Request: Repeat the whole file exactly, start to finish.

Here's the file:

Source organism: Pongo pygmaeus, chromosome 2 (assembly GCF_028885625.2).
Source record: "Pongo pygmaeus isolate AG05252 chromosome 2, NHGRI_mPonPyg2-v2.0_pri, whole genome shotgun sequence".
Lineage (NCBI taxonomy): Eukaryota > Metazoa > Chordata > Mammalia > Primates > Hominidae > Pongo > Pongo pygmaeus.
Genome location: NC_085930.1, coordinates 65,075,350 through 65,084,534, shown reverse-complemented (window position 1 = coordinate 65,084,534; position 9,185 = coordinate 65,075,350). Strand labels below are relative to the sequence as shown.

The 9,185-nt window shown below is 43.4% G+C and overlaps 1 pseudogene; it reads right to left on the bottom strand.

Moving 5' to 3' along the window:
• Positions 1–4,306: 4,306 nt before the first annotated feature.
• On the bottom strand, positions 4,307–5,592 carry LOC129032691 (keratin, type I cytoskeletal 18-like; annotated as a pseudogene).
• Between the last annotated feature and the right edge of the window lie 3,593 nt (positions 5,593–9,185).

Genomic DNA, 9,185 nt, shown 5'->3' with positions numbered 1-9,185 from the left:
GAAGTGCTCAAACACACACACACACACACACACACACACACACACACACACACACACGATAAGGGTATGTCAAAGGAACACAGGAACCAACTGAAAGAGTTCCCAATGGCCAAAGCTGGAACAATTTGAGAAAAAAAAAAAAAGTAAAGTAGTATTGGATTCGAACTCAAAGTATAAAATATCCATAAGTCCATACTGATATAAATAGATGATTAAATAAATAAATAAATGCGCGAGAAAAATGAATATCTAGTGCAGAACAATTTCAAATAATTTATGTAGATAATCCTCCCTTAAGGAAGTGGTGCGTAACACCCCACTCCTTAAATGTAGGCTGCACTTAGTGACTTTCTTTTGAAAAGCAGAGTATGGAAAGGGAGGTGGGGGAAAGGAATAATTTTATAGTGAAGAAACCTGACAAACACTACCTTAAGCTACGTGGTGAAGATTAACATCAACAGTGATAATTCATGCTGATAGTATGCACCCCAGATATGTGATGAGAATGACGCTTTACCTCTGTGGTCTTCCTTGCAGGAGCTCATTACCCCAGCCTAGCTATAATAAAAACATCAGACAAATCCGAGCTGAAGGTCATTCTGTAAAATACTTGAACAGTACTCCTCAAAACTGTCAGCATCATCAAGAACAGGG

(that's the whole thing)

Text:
Source organism: Pongo pygmaeus, chromosome 2 (assembly GCF_028885625.2).
Source record: "Pongo pygmaeus isolate AG05252 chromosome 2, NHGRI_mPonPyg2-v2.0_pri, whole genome shotgun sequence".
Lineage (NCBI taxonomy): Eukaryota > Metazoa > Chordata > Mammalia > Primates > Hominidae > Pongo > Pongo pygmaeus.
Genome location: NC_085930.1, coordinates 65,075,350 through 65,084,534, shown reverse-complemented (window position 1 = coordinate 65,084,534; position 9,185 = coordinate 65,075,350). Strand labels below are relative to the sequence as shown.

The 9,185-nt window shown below is 43.4% G+C and overlaps 1 pseudogene; it reads right to left on the bottom strand.

Moving 5' to 3' along the window:
• Positions 1–4,306: 4,306 nt before the first annotated feature.
• On the bottom strand, positions 4,307–5,592 carry LOC129032691 (keratin, type I cytoskeletal 18-like; annotated as a pseudogene).
• Between the last annotated feature and the right edge of the window lie 3,593 nt (positions 5,593–9,185).

Genomic DNA, 9,185 nt, shown 5'->3' with positions numbered 1-9,185 from the left:
GAAGTGCTCAAACACACACACACACACACACACACACACACACACACACACACACACGATAAGGGTATGTCAAAGGAACACAGGAACCAACTGAAAGAGTTCCCAATGGCCAAAGCTGGAACAATTTGAGAAAAAAAAAAAAAGTAAAGTAGTATTGGATTCGAACTCAAAGTATAAAATATCCATAAGTCCATACTGATATAAATAGATGATTAAATAAATAAATAAATGCGCGAGAAAAATGAATATCTAGTGCAGAACAATTTCAAATAATTTATGTAGATAATCCTCCCTTAAGGAAGTGGTGCGTAACACCCCACTCCTTAAATGTAGGCTGCACTTAGTGACTTTCTTTTGAAAAGCAGAGTATGGAAAGGGAGGTGGGGGAAAGGAATAATTTTATAGTGAAGAAACCTGACAAACACTACCTTAAGCTACGTGGTGAAGATTAACATCAACAGTGATAATTCATGCTGATAGTATGCACCCCAGATATGTGATGAGAATGACGCTTTACCTCTGTGGTCTTCCTTGCAGGAGCTCATTACCCCAGCCTAGCTATAATAAAAACATCAGACAAATCCGAGCTGAAGGTCATTCTGTAAAATACTTGAACAGTACTCCTCAAAACTGTCAGCATCATCAAGAACAGGG